Millions of consumers believe taking dietary supplements each day helps them to feel their best and stay healthy. Although most are safe, some groups are calling for tighter government regulations to ensure these vitamins and supplements undergo rigorous quality assurance testing before they’re placed on the market.
David O’Dell, graduate Nursing program director at South University — West Palm Beach, says that the U.S. Food and Drug Administration (FDA) does not evaluate the contents of vitamins and supplements, but it does regulate the quality of the products.
“For example, if a batch of vitamins was contaminated, the FDA would step in and demand that they be removed from shelves and work with the manufacturing company to remedy the problem,” O’Dell says. “They do respond to any major adverse reaction.”
O’Dell says that the FDA does not regulate vitamins and supplements in the same manner seen on prescriptions and over-the-counter medications.
Duffy MacKay, N.D., vice president of Scientific & Regulatory Affairs, at the Council for Responsible Nutrition (CRN), says that dietary supplements are regulated as a category of food by the FDA, under the Dietary Supplement Health & Education Act (DSHEA) of 1994.
“The Federal Trade Commission (FTC) also regulates supplements, both for the marketing and advertising of these products,” Mackay says.
Are Government Regulations Strict Enough?
O’Dell says the industry that produces vitamins and supplements is self-regulated by the Good Manufacturing Practices (GMP) and the U.S. Pharmacopoeia (USP).
“These are quality assurance organizations,” O’Dell says. “All manufacturing companies that produce vitamins and supplements are responsible for product testing and should be reviewed by independent third-party companies to verify quality.”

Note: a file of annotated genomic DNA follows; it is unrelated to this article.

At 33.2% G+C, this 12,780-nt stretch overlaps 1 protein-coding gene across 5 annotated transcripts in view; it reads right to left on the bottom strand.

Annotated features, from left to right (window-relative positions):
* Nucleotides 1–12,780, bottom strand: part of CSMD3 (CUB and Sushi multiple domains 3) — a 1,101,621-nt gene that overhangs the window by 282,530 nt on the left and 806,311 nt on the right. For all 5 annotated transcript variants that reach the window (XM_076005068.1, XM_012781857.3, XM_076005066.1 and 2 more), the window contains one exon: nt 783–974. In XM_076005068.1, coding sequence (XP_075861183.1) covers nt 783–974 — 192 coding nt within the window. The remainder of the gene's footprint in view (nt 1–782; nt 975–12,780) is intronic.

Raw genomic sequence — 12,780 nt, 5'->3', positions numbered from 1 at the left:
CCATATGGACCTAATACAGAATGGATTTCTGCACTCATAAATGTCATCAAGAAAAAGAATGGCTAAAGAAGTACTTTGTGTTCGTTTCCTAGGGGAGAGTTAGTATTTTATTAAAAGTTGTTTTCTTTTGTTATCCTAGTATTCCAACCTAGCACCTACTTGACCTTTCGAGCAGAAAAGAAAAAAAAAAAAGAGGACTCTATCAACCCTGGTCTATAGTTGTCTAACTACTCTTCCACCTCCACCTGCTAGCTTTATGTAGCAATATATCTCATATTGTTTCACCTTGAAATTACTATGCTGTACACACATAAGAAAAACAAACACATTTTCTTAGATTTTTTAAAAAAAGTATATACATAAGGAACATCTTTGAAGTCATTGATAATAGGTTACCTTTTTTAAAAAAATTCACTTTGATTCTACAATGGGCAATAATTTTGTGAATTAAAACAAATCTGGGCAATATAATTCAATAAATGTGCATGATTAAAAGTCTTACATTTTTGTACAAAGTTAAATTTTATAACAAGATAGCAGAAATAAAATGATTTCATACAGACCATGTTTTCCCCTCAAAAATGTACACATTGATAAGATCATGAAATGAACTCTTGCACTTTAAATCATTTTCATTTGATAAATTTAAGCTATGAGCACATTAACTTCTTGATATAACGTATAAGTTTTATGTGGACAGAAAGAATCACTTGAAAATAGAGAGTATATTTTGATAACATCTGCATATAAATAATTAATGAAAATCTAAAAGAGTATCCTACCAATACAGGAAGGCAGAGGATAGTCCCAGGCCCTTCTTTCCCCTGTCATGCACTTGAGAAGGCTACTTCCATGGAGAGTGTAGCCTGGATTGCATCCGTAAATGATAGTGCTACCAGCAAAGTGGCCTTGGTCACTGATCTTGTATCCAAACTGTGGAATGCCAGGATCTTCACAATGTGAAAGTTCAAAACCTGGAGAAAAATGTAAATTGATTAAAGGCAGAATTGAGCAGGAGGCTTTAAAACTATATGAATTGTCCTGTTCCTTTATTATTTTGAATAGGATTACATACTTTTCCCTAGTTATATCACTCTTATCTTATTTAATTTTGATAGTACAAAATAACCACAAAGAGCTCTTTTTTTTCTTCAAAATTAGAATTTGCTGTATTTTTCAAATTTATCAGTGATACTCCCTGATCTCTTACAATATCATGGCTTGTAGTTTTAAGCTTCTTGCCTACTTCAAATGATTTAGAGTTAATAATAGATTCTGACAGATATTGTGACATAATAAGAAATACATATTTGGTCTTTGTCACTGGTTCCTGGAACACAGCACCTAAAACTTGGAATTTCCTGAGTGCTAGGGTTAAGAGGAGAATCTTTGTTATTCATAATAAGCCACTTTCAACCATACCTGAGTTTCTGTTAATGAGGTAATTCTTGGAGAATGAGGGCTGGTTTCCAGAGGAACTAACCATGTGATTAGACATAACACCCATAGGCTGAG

Don’t seek out a supplement product advertising dramatic, instant, or drug-like effects.
O’Dell says that groups interested in the quality of vitamins and supplements have pushed to have the FDA take over the quality control of vitamins and supplements, but these efforts have been met with strong resistance.
“Some say that the FDA would be good for the general health of consumers,” O’Dell says. “Others point out that the FDA has made errors in evaluating and releasing prescription medications that ended up being very harmful to some consumers. The debate continues.”
Some experts think it is highly unlikely that the FDA will take control of the regulation of vitamins and supplements.
“It's unlikely that Congress will tighten the regulations very much because the supplement industry has powerful allies in Congress and millions of customers who will lobby against any more restrictions,” says David Schardt, senior nutritionist, at the Center for Science in the Public Interest.
Analyzing the Safety of Vitamins and Supplements
MacKay believes the current regulation process is safe for consumers.
“Dietary supplements are properly regulated by both the FDA and the FTC, and in such a way that consumer access to healthful products is balanced with minimizing safety risks,” MacKay says. “The overwhelming majority of supplement products on the market are both safe and beneficial, and consumers can have confidence that, if purchasing a reputable brand, they are getting a high quality supplement product.”
The Government Accountability Office (GAO), disagrees that vitamins and supplements are properly regulated.